Feature

#PolicyforthePeople Bills to Watch: Special Education

With so much going on in the state legislature it can be hard to keep track of it all. OPEN is here to make policy accessible to the people by providing timely information about what’s going on and how to keep our legislators and community members accountable. In addition to the #PolicyForThePeople legislation tracker we will also provide summaries of popular issues in the legislative session that impact equity and excellence for children in public schools.

Read here about a few bills that you should watch.

OPEN values high-quality special education services for all children who need them, because we believe this is an important part of equity and justice in education. Currently 12% of the entire public school population (approx. 6,000 students) in New Orleans receives special education services and programs. This legislative session, there are a few bills we are following that will impact children and adults who receive special education services:

    • Age of services: Currently, special education services are offered to adults at the LA Special Education Center until their 32nd birthday if they are not deemed “employable” by their 22nd birthday. HB 227 would remove this age requirement and allow the “center’s licensure”, (likely local staff and administration), to only provide services until the age they believe is appropriate. OPEN is concerned this will allow staff to end services earlier than the student actually needs, even while it also offers the opportunity to personalize the length of services according to student need. We are watching this bill due to this uncertainty, and will continue to update the tracker as it moves through the legislature. 
      • Currently pending House Education committee, no date set for next meeting. Contact office of Rep. Lance Harris for more information.
    • Video cameras: There are two bills up for debate (HB283 and HB334) that would implement video camera surveillance of special education students in schools and people with developmental disabilities living in intermediate state facilities. This could be beneficial because it could increase transparency of care, but OPEN is worried about issues of consent, privacy and how the video footage would be shared and used. We are watching this bill due to this uncertainty, and will continue to update the tracker as it moves through the legislature.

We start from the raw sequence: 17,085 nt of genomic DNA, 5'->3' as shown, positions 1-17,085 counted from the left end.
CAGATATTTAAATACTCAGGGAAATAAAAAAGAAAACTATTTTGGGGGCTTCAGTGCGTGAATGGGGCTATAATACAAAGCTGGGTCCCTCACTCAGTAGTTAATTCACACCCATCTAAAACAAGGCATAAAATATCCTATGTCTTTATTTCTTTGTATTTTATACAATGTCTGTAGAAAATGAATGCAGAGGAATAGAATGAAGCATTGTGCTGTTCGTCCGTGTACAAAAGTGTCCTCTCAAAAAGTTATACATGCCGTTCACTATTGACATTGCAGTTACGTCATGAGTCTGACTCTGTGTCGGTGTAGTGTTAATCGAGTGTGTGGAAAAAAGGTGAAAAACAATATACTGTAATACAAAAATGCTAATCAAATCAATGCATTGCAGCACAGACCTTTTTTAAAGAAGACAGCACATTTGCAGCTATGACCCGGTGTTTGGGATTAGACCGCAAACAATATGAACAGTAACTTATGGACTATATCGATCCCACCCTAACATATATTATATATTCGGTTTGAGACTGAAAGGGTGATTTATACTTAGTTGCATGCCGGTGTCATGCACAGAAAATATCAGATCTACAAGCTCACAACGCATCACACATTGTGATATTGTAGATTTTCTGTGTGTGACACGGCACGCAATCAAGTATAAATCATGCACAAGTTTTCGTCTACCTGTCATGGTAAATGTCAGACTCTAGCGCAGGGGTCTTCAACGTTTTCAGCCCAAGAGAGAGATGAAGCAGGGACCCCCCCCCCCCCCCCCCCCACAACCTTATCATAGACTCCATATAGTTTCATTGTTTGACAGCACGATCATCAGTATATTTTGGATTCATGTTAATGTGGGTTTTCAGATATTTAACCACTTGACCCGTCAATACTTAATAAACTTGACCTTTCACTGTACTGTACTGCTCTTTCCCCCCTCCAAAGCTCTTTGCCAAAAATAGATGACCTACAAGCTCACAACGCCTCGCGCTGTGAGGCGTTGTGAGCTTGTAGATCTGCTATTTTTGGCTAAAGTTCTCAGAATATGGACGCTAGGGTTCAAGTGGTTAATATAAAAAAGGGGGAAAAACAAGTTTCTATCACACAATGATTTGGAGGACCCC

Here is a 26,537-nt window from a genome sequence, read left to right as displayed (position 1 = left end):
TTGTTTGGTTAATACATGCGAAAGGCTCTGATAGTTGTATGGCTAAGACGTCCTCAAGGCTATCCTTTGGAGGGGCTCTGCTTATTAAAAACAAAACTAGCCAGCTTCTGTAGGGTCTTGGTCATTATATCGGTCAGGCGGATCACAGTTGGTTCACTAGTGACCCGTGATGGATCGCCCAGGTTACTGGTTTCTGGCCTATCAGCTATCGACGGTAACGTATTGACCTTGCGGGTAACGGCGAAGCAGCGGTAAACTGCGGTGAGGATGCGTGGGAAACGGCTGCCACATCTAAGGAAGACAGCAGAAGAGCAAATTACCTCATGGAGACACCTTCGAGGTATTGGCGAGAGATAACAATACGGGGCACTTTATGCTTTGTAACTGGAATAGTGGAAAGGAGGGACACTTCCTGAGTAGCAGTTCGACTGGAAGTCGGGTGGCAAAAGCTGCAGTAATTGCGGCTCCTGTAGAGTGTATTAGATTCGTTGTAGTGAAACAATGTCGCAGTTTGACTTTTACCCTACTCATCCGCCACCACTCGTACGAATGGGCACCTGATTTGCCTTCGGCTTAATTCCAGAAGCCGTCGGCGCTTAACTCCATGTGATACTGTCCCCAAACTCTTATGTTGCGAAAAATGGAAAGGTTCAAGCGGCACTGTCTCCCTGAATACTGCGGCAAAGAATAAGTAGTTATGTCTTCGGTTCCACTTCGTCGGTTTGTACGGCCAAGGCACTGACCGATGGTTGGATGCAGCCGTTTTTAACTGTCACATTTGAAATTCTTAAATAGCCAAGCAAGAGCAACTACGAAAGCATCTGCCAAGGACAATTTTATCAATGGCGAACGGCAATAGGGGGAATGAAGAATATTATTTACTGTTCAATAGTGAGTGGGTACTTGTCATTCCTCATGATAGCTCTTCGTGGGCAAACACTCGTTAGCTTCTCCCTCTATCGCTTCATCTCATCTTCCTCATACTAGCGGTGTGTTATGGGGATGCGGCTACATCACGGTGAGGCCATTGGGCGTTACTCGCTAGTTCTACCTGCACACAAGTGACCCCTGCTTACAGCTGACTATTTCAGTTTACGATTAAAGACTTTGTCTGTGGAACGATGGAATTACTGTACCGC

• HB 283: Currently pending House Education committee, no date set for next meeting. Contact office of Rep. Mark Wright for more information.
      • HB 334: Currently pending House Health and Welfare committee, no date set for next meeting. Contact office of Rep. Franklin Foil for more information.
  • Advisory council: SB158 proposes that every public school governing authority (charter organizations, school boards, etc.) establish an advisory council that provides advice and feedback on special education policy and resources and engage in community outreach. Each advisory council would be required to be at least 60% parents of children with exceptionalities (besides gifted and talented students). OPEN strongly supports the participation of parents on this council and advocates for a better balance between parents, advocates and special education professionals to ensure that experience, advocacy and technical expertise are all present at the policymaking table. We are in support of this bill. 
    • Currently pending Senate Education committee, no date set for next meeting. Contact office of Sen. Jack Donahue for more information.

Leave a Reply

Your email address will not be published. Required fields are marked *